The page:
Douglas Brinkerhoff, Department of Computer Science, University of Montana
Fri, February 23, 2018, 10:30am - 11:30am
Host: Ginny Catania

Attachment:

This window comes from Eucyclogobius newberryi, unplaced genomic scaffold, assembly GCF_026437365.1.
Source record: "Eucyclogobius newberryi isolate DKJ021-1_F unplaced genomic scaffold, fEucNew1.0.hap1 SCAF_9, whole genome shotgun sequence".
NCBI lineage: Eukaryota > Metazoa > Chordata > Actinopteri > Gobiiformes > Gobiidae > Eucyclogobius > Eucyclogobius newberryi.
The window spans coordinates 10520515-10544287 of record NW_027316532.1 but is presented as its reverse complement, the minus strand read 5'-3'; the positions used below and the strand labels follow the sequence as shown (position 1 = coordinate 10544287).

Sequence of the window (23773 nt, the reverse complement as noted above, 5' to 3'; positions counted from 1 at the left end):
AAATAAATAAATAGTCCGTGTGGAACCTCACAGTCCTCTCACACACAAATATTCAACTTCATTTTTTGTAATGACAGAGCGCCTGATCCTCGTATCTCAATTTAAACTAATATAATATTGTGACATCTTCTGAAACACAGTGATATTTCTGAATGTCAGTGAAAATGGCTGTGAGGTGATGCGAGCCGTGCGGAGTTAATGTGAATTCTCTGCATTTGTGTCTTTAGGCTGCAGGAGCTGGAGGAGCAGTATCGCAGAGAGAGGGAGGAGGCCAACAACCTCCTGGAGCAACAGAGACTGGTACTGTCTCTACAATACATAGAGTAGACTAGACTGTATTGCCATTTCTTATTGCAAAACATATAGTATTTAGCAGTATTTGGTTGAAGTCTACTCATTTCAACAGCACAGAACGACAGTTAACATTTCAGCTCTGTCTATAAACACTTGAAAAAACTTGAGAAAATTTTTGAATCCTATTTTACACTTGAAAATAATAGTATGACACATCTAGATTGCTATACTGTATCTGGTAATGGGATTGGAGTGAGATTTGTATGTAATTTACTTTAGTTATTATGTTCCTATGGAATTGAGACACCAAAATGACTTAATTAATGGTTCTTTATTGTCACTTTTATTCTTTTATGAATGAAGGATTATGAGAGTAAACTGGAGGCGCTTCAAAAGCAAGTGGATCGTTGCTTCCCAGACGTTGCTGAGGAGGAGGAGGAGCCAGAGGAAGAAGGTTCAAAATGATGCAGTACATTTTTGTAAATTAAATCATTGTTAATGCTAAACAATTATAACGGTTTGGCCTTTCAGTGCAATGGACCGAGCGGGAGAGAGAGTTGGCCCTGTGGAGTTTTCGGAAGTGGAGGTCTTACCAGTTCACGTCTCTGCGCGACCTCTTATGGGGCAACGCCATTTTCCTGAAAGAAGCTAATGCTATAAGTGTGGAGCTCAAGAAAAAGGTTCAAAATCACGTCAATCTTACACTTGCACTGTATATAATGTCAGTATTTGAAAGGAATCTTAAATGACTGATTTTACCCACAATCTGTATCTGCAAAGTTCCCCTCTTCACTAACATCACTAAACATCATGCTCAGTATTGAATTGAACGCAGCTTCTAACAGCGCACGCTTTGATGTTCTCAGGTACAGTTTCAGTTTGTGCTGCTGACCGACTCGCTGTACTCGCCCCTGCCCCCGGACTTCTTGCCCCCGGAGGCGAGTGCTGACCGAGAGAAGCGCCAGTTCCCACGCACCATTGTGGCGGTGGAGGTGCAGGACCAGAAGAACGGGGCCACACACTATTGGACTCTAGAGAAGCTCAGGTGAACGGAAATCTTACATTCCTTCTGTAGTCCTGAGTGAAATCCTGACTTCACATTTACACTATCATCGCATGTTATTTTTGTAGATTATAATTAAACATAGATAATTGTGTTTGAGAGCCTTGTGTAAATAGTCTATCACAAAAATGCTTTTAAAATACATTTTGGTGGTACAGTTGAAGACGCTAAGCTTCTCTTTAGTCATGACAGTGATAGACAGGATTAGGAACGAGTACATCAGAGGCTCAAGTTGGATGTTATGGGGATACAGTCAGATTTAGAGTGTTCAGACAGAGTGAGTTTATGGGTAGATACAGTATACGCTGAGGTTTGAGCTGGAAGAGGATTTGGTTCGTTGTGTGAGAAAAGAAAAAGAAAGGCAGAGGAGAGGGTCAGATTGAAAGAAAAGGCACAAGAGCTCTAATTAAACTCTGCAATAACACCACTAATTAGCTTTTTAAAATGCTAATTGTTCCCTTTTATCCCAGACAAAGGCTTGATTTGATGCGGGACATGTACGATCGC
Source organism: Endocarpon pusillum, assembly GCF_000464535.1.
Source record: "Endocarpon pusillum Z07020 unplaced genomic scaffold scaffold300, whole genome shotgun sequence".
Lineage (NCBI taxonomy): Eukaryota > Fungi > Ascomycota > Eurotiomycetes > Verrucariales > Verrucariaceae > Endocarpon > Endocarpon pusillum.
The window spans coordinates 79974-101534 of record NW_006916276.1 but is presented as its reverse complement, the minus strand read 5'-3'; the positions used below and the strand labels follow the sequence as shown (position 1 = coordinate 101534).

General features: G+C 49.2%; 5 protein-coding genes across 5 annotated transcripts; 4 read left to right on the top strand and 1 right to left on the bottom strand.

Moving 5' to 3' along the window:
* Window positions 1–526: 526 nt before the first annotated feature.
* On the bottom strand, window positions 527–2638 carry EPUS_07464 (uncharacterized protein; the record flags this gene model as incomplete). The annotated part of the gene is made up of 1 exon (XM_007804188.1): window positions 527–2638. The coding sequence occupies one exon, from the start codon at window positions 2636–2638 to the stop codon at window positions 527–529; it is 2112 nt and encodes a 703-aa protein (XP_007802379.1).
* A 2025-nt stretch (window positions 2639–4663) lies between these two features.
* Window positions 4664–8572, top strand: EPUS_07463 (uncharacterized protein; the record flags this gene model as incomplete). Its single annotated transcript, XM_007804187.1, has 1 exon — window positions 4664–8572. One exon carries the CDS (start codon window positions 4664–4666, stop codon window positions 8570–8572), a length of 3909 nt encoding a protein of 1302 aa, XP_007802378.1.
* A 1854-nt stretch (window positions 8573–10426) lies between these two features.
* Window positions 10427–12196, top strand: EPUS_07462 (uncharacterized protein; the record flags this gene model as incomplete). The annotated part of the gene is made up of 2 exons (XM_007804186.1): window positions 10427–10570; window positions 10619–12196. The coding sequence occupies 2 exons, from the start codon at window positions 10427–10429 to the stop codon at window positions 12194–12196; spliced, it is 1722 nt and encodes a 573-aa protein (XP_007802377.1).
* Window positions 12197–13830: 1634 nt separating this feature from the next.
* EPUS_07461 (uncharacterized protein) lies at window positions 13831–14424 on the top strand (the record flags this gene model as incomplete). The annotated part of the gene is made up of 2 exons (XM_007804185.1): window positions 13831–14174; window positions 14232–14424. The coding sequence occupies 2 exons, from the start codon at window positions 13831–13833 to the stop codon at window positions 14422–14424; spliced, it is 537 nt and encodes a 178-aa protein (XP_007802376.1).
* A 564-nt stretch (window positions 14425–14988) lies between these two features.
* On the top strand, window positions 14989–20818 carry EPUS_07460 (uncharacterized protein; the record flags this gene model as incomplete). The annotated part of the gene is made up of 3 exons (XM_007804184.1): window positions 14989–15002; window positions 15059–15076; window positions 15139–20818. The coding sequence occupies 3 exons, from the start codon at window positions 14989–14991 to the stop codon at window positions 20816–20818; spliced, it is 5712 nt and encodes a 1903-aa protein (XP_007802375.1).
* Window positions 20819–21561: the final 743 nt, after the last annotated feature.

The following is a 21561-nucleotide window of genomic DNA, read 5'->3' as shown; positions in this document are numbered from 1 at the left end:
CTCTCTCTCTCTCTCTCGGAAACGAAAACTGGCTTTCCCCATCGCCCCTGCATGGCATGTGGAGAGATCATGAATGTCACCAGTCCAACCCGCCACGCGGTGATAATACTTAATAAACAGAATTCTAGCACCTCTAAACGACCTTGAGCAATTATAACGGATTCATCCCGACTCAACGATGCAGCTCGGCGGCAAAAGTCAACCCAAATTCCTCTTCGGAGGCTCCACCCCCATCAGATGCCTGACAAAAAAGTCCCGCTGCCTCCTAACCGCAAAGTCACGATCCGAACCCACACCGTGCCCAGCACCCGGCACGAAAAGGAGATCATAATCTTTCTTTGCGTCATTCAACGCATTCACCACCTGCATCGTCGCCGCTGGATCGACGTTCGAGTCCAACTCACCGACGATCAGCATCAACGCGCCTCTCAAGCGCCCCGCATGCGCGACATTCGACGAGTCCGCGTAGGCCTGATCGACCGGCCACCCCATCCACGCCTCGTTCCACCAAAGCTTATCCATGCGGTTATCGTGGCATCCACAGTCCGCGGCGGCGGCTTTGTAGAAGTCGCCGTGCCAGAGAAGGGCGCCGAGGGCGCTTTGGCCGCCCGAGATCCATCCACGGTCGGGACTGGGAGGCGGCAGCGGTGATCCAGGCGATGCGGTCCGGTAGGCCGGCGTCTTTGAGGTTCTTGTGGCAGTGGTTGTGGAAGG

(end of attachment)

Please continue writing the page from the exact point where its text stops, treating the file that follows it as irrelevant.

Many tidewater glaciers in Alaska, such as Hubbard, Taku, and Yahtse, are growing despite a warming atmosphere and ocean. At the same time, close neighbors such as Columbia glacier are undergoing dramatic retreats, which cannot be accounted for by climate change. What drives this apparent disparity in glacier behavior? A hypothesized process known as the tidewater glacier cycle provides an explanation: movement of sediment by sub glacial streams produces a shoal at the glacier front, decreasing the amount of iceberg calving and allowing the glacier to advance over several hundred years. Eventually the glacier becomes overextended, floats, and quickly retreats to its initial shape. In this talk, I will show (with the help of computer model) that simple interactions of ice, water, and erosion can produce tidewater glacier cycles like the ones that are observed in coastal Alaska, and that these cycles occur even in a static climate and persist with warming. I argue that these cycles drive natural shifts in marine habitat and the fjord landscape at large and must be accounted for in interpretations of glaciers as climate proxies.